Drew Cline of the Union-Leader says John McCain is launching a “national town-hall campaign”:
“We’re really going to use this town hall meeting to embark on a national campaign,” he said.
The idea is to hold events open to the public — “anybody can come in, you don’t have to have a ticket,” McCain said — so he can engage in a dialog with voters as he did in New Hampshire, answering people’s questions directly and letting them engage him in a more personal way than is typically done in a general election campaign.
Cline mentions the concerns of yahoos or the opposition trying to sabotage the events, but I suspect that strategy would backfire. Nobody ever shows up because they want to hear the heckler. Beyond that, it’s not like McCain is unfamiliar with hecklers and hostility in his previous hundreds of these meetings. All in all, the town hall Q and A is probably McCain’s best format, better than his debate performances and his formal speeches. I think voters inevitably respect a guy who takes on all questions.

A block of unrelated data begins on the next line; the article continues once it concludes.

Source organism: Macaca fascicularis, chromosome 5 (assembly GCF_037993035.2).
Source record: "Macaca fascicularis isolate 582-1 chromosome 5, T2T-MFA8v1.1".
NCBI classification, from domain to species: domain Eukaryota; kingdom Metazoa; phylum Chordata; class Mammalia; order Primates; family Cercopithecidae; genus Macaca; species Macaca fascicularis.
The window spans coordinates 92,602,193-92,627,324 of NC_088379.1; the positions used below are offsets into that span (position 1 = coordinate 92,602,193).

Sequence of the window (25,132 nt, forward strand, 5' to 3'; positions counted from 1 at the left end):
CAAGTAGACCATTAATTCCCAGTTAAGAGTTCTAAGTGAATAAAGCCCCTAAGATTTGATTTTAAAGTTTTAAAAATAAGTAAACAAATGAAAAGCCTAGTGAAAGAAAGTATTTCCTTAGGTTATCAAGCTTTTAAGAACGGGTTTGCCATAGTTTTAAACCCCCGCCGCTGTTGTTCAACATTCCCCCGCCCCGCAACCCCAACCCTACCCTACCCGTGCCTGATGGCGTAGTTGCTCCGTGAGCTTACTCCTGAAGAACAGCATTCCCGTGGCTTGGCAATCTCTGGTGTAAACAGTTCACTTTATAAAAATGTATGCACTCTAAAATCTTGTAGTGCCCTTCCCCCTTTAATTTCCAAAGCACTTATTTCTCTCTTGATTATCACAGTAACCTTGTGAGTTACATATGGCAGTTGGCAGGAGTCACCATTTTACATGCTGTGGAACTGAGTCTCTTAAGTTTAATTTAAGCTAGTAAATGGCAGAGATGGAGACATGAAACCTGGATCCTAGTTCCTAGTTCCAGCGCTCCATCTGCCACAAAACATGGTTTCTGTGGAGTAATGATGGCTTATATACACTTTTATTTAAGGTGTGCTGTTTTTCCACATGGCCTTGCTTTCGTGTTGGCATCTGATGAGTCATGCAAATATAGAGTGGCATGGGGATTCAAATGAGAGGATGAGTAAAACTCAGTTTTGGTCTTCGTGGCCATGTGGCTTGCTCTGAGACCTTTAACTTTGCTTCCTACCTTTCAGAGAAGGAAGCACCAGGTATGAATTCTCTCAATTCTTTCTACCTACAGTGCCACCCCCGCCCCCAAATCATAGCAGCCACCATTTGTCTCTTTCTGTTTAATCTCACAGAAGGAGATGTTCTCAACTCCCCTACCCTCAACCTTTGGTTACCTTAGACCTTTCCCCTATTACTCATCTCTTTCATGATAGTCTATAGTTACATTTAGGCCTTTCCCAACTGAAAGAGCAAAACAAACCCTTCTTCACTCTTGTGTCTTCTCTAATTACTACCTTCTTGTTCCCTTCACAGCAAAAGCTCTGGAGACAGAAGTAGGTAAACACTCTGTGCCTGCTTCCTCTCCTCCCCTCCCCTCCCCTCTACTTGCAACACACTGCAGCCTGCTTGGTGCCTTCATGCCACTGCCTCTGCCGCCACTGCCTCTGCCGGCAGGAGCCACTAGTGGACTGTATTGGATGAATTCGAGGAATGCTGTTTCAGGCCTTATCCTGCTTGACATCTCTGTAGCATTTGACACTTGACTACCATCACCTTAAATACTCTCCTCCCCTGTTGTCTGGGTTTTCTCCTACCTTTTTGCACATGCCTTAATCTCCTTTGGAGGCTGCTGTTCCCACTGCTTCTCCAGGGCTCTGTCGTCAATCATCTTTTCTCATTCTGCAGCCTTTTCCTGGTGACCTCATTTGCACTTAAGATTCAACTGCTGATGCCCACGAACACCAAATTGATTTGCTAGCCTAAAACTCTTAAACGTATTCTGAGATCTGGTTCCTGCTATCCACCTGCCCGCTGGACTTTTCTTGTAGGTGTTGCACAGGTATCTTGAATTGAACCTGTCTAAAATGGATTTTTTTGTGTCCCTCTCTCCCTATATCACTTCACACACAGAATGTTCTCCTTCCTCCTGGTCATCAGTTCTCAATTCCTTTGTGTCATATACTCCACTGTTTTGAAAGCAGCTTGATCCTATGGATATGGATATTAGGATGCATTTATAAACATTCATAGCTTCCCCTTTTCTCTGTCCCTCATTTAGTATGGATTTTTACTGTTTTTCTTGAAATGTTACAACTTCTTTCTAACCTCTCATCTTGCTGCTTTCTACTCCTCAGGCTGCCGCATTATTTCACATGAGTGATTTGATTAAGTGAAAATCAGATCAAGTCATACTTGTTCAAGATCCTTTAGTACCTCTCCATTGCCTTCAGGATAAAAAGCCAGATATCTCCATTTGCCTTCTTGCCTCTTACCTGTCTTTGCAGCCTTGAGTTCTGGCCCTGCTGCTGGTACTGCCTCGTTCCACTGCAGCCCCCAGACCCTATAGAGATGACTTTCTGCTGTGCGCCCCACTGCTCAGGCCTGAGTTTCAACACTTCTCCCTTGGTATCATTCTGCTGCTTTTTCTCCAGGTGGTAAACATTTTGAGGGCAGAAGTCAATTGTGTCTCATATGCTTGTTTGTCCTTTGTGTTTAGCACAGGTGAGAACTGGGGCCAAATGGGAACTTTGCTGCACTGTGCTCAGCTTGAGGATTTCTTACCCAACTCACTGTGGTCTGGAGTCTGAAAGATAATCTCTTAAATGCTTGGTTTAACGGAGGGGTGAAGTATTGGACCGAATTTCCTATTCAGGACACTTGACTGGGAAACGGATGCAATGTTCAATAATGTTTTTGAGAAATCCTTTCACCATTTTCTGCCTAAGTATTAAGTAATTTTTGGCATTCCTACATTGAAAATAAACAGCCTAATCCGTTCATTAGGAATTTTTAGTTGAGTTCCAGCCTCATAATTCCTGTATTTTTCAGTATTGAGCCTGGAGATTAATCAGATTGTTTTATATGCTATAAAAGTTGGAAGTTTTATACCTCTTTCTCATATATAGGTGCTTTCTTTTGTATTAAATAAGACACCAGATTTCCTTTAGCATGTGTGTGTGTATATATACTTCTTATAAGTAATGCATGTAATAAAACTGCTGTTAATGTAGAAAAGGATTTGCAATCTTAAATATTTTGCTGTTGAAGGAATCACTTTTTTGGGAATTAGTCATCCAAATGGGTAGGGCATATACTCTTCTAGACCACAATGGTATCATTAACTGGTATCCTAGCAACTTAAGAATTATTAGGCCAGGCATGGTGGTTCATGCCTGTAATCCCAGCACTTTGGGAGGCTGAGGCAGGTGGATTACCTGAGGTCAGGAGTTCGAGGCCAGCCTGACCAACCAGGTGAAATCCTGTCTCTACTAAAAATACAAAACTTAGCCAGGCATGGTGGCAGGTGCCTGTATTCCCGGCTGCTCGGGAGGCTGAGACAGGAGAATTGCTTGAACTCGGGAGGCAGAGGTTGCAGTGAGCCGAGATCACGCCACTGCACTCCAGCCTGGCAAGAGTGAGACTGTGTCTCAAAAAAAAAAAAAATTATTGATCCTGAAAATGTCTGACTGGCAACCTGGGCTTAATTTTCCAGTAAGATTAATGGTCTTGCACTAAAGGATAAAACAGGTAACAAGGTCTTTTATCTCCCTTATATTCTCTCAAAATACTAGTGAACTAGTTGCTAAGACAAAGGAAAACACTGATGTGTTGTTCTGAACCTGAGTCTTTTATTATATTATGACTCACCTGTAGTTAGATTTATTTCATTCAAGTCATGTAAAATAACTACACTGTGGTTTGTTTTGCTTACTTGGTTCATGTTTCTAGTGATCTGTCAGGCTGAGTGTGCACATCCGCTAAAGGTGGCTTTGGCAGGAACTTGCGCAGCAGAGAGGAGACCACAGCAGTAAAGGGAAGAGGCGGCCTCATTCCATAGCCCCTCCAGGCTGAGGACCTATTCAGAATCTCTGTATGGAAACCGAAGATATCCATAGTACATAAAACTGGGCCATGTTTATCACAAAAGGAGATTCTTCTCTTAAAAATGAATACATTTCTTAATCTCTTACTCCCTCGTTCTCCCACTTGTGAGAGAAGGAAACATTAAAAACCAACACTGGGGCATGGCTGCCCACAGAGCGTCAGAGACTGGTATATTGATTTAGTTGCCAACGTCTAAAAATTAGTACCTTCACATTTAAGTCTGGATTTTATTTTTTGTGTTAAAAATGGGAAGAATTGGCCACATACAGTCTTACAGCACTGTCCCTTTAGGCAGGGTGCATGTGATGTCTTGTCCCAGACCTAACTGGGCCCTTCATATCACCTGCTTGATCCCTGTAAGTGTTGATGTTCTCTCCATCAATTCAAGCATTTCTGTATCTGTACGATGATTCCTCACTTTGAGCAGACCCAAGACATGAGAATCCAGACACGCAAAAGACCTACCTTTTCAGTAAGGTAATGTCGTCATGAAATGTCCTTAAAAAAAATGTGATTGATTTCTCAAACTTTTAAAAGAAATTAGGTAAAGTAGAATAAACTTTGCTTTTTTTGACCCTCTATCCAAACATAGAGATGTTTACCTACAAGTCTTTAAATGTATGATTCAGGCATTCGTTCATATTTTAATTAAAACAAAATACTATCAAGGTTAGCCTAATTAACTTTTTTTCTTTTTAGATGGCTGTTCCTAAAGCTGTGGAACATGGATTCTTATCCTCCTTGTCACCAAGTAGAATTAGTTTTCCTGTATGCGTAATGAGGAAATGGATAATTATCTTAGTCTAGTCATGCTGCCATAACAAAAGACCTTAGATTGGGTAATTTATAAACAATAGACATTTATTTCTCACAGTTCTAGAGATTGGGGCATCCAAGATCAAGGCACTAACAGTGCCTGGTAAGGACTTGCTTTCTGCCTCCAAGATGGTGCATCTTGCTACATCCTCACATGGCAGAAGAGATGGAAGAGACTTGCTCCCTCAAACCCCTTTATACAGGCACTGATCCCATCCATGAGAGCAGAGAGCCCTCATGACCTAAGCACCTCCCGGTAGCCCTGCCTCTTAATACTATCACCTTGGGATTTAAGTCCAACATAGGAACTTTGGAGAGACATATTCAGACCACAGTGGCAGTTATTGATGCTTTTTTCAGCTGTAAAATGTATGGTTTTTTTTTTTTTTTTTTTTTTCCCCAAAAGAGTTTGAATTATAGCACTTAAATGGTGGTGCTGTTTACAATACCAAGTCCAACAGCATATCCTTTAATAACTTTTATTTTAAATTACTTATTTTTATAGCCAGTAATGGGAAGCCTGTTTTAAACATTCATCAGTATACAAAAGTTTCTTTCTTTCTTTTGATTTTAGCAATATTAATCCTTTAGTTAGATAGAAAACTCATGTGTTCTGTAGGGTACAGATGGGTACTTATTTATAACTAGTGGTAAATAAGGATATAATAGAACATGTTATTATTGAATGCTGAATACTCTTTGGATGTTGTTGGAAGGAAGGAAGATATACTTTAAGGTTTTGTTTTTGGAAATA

McCain is launching it in what must be one of his favorite states, New Hampshire.
It’s only four electoral votes, but it’s the one state that shifted from red to blue between 2000 and 2004. If the race is extremely close, the state might be as important as the usual big three (Pennsylvania, Ohio, and Florida). In fact, if the 2004 map remains the same except for the Democrats winning Ohio and the Republicans winning New Hampshire… the GOP wins.